A sports betting receipt
SPORTS BETTING CORONAVIRUS
By Celestine Karoney and Piers Edwards
Betting in East Africa has been decimated by the coronavirus outbreak. The gambling sector in East Africa is in a "total mess" following the collapse of global sport in the wake of the coronavirus pandemic, a Ugandan betting company has said.
Betting markets have dramatically shrunk in light of the suspension of the world's leading football leagues, which have left little for people to gamble on.
But in east Africa, the market has been particularly hard-hit because few in the region bet online.
"In terms of sales, we've lost about 99% because most of our people are not too much into online betting," Ivan Kalanzi, a brand ambassador for GAL Sport Betting website, told BBC Sport Africa.
"We don't have too many (online gamblers) in Kenya or Tanzania, where we are more into betting houses."
Many betting shops in the region were closed earlier this month because of the coronavirus outbreak, which is increasing across the region.
As a result, an industry whose annual turnover is worth at least $20m in Kenya, $12m in Uganda and approaching $10m in Tanzania has been decimated.
"Maybe only 30% do online betting and most are middle income earners who would usually be interested with the giant [football] leagues, like France and Germany, which were put on hold, so it's a total mess," Kalinzi added.
A vast number of leagues, across a raft of sports, have been suspended in the last month as the coronavirus pandemic has swept across the globe.
Online sports betting have been described as a "curse on youth" in Kenya.
It is part of a wider malaise across the industry in light of an outbreak which has decimated global sport.
One leading European betting group estimated last week that its revenue would reduce by at least $100m if restrictions hindering sport were kept in place until the end of August and other key events - such as the 2020 European Championships - were postponed, as has now happened.
This figure could rise significantly given that horse racing in the United Kingdom, which provides a major market, has also been cancelled.
"The challenge facing our business and the industry more widely is unprecedented in modern times," said Peter Jackson, Chief Executive of Flutter Entertainment, which runs the Paddy Power and Betfair operations.
"Our focus, first and foremost, is on protecting the welfare of our employees and our customers and we will leave nothing to chance in this regard."
BBC Sport Africa reached out to several bookmakers in east Africa for comment but all refused to do so.
'I am saving money'
Meanwhile, some gamblers see the enforced break not so much as an opportunity missed to make money but a chance to save some.
"It has helped me save a bit more because the money you'd have lost remains with you," said Meshack, a cyber cafe owner based in western Kenya.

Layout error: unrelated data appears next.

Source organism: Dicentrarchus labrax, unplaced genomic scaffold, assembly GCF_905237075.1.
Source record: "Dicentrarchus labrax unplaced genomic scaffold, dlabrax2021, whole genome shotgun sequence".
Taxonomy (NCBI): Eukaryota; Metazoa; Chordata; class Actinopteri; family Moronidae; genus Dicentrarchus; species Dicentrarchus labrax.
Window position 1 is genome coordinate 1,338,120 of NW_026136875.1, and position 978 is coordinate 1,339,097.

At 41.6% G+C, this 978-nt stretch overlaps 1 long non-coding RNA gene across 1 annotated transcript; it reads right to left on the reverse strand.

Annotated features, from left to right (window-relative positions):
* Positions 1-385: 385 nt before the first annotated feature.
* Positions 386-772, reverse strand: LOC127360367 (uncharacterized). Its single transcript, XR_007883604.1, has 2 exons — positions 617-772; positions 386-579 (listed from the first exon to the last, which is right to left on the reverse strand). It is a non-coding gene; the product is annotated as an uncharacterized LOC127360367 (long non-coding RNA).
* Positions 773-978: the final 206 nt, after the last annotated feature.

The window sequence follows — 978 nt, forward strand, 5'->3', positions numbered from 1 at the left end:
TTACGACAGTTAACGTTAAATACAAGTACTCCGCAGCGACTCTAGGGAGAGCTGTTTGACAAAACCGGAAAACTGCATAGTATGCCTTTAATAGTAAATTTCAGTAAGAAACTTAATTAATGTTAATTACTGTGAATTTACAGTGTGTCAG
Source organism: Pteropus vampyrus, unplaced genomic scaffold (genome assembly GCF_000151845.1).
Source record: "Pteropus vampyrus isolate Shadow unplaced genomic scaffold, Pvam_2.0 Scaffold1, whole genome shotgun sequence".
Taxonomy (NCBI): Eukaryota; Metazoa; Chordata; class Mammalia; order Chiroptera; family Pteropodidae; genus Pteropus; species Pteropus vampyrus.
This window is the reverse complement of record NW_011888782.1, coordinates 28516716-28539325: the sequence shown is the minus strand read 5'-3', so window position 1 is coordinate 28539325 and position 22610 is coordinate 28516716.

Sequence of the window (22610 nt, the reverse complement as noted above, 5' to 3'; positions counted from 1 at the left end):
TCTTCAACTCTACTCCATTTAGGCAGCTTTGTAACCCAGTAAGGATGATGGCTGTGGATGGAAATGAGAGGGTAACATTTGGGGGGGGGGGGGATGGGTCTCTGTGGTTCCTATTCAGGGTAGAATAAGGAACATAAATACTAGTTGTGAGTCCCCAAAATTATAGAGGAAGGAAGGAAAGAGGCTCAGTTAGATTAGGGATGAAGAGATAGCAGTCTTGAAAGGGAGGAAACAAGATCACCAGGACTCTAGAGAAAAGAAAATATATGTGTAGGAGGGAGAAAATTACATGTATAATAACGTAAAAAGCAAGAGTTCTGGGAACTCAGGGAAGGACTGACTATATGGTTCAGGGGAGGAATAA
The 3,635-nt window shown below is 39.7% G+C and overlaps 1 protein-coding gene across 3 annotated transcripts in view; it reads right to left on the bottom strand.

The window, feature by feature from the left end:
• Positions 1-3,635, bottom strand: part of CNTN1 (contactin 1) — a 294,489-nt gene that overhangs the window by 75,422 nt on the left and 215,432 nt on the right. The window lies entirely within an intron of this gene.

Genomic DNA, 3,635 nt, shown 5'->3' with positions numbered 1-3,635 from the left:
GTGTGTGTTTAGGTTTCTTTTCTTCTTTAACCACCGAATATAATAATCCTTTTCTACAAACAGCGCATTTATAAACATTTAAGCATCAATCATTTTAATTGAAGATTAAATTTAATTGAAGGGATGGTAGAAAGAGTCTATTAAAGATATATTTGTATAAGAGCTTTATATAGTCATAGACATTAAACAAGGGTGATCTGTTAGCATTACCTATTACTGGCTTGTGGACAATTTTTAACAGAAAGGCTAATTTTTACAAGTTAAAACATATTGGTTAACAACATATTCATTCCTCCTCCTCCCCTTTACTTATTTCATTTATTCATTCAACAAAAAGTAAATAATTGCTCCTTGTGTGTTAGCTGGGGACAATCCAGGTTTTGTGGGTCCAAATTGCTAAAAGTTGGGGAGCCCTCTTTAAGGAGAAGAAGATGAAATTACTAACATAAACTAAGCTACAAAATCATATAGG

"I bet on English Premier League, Turkish league, Bundesliga, La liga, all the major ones and even the Brazil and Chilean leagues, basketball and ice hockey," he added.
Nonetheless, the extra money in the pocket - worth anywhere between $10-30 each day for Meshack, he says - is seemingly not worth as much as the prospect of a different life should his gambling dream become reality.
"For us youth - and the majority of Kenyans - there are no jobs so you place your hope [in betting] that you could win a jackpot and uplift your life. That hope is shattered for now.
"Definitely with no sporting action, it's boring that there's no betting."
Ted is another who agrees that the lack of betting markets is helping his own finances.
"I am definitely saving some money - because there's no live sport - so I can keep that money," the Kenyan told BBC Sport Africa.
Since the cancellation of sport, several gambling firms have taken to listing and showing e-sports, whereby computer users compete against one another in the sport of their choice.
Sports betting have exploded across Africa, but are the betting companies playing it straight?
The GAL website currently lists markets in football as well as horse and dog racing. While this may draw some in, others are wary of venturing into a market they know little about.
"I am not into virtual sports betting as it is risky for my money - I tried it once but not again," said Nairobi-based Ted.
"In E-sports, you watch two people playing and you bet on one guy [to win] but it's risky because these are people I don't know, unlike actual players, so I am not that much of a fan."
The last few months have not been easy for sports betting firms in Kenya, after the government raised taxes on stakes six months ago.
This came amid worries about the effects of gambling in the African nation and followed a decision in May 2019 to introduce new gambling regulations, including a ban on advertising outdoors and on social media.
In September, Kenya's Parliament voted to raise the excise duty on bets, from 10% to 20%, which prompted a leading firm, SportPesa, to stop its operations until a "non-hostile regulatory environment" returned.
The firm deactivated its website, saying that the new tax came on top of an existing 20% tax on individual gamblers' winnings and that government tax revenue would decline as a result.
SportPesa were one of the most visible African companies in sport, with sponsorship of both Everton FC and F1 team RacingPoint, but ended both deals on the same day in February.
That revenue is set to fall further still as the coronavirus, whose outbreak forced the first postponement of the Olympics in history on Tuesday, continues to halt the vast majority of sport across the planet.
BBC Sport Africa